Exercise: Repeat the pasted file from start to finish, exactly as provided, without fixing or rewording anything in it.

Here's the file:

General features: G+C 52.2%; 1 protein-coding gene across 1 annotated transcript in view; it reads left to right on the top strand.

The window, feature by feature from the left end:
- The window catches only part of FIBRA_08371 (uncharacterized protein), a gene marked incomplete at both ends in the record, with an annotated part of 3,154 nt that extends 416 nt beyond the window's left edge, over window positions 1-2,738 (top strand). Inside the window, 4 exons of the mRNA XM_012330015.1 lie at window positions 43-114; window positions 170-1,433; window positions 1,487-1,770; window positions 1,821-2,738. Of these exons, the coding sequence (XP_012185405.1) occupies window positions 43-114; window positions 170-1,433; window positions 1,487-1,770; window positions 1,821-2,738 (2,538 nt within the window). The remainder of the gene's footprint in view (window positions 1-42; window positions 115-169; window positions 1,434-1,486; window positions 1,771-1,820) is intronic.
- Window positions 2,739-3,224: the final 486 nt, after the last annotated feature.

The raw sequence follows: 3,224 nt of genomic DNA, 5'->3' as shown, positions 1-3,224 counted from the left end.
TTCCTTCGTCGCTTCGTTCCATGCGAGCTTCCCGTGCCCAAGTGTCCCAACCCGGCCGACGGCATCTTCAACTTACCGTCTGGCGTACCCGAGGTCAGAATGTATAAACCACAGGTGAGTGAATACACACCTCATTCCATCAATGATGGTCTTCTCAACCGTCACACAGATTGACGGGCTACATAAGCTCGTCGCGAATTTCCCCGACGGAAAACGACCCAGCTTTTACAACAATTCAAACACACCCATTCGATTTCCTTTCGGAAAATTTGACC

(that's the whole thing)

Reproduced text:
General features: G+C 52.2%; 1 protein-coding gene across 1 annotated transcript in view; it reads left to right on the top strand.

The window, feature by feature from the left end:
- The window catches only part of FIBRA_08371 (uncharacterized protein), a gene marked incomplete at both ends in the record, with an annotated part of 3,154 nt that extends 416 nt beyond the window's left edge, over window positions 1-2,738 (top strand). Inside the window, 4 exons of the mRNA XM_012330015.1 lie at window positions 43-114; window positions 170-1,433; window positions 1,487-1,770; window positions 1,821-2,738. Of these exons, the coding sequence (XP_012185405.1) occupies window positions 43-114; window positions 170-1,433; window positions 1,487-1,770; window positions 1,821-2,738 (2,538 nt within the window). The remainder of the gene's footprint in view (window positions 1-42; window positions 115-169; window positions 1,434-1,486; window positions 1,771-1,820) is intronic.
- Window positions 2,739-3,224: the final 486 nt, after the last annotated feature.

The raw sequence follows: 3,224 nt of genomic DNA, 5'->3' as shown, positions 1-3,224 counted from the left end.
TTCCTTCGTCGCTTCGTTCCATGCGAGCTTCCCGTGCCCAAGTGTCCCAACCCGGCCGACGGCATCTTCAACTTACCGTCTGGCGTACCCGAGGTCAGAATGTATAAACCACAGGTGAGTGAATACACACCTCATTCCATCAATGATGGTCTTCTCAACCGTCACACAGATTGACGGGCTACATAAGCTCGTCGCGAATTTCCCCGACGGAAAACGACCCAGCTTTTACAACAATTCAAACACACCCATTCGATTTCCTTTCGGAAAATTTGACC